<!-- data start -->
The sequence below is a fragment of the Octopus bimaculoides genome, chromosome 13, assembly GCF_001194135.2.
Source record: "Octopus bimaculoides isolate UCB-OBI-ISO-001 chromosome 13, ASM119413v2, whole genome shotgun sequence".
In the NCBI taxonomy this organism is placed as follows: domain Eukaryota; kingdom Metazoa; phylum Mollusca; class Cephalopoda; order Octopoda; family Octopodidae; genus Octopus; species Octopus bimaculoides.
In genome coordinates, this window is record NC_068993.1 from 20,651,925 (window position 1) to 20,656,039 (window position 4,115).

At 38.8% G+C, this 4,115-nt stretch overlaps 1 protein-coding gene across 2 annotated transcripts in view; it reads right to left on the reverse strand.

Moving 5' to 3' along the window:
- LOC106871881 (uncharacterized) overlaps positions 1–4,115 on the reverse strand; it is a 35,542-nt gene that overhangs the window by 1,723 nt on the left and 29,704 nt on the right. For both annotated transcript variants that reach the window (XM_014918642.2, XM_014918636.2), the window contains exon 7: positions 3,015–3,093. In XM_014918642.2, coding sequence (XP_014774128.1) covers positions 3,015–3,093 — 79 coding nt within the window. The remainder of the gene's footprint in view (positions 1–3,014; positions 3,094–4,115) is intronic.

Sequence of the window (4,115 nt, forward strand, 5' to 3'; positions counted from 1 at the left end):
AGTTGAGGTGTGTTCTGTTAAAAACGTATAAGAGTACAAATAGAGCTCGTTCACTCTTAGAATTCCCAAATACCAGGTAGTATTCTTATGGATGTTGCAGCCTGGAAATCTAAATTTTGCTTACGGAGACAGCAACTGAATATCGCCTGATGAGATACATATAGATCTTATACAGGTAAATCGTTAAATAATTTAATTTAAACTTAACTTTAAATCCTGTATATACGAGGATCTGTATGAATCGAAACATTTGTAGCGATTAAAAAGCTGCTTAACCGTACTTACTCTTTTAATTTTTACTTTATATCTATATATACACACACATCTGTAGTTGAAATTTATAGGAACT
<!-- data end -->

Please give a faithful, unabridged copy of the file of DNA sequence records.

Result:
The sequence below is a fragment of the Octopus bimaculoides genome, chromosome 13, assembly GCF_001194135.2.
Source record: "Octopus bimaculoides isolate UCB-OBI-ISO-001 chromosome 13, ASM119413v2, whole genome shotgun sequence".
In the NCBI taxonomy this organism is placed as follows: domain Eukaryota; kingdom Metazoa; phylum Mollusca; class Cephalopoda; order Octopoda; family Octopodidae; genus Octopus; species Octopus bimaculoides.
In genome coordinates, this window is record NC_068993.1 from 20,651,925 (window position 1) to 20,656,039 (window position 4,115).

At 38.8% G+C, this 4,115-nt stretch overlaps 1 protein-coding gene across 2 annotated transcripts in view; it reads right to left on the reverse strand.

Moving 5' to 3' along the window:
- LOC106871881 (uncharacterized) overlaps positions 1–4,115 on the reverse strand; it is a 35,542-nt gene that overhangs the window by 1,723 nt on the left and 29,704 nt on the right. For both annotated transcript variants that reach the window (XM_014918642.2, XM_014918636.2), the window contains exon 7: positions 3,015–3,093. In XM_014918642.2, coding sequence (XP_014774128.1) covers positions 3,015–3,093 — 79 coding nt within the window. The remainder of the gene's footprint in view (positions 1–3,014; positions 3,094–4,115) is intronic.

Sequence of the window (4,115 nt, forward strand, 5' to 3'; positions counted from 1 at the left end):
AGTTGAGGTGTGTTCTGTTAAAAACGTATAAGAGTACAAATAGAGCTCGTTCACTCTTAGAATTCCCAAATACCAGGTAGTATTCTTATGGATGTTGCAGCCTGGAAATCTAAATTTTGCTTACGGAGACAGCAACTGAATATCGCCTGATGAGATACATATAGATCTTATACAGGTAAATCGTTAAATAATTTAATTTAAACTTAACTTTAAATCCTGTATATACGAGGATCTGTATGAATCGAAACATTTGTAGCGATTAAAAAGCTGCTTAACCGTACTTACTCTTTTAATTTTTACTTTATATCTATATATACACACACATCTGTAGTTGAAATTTATAGGAACT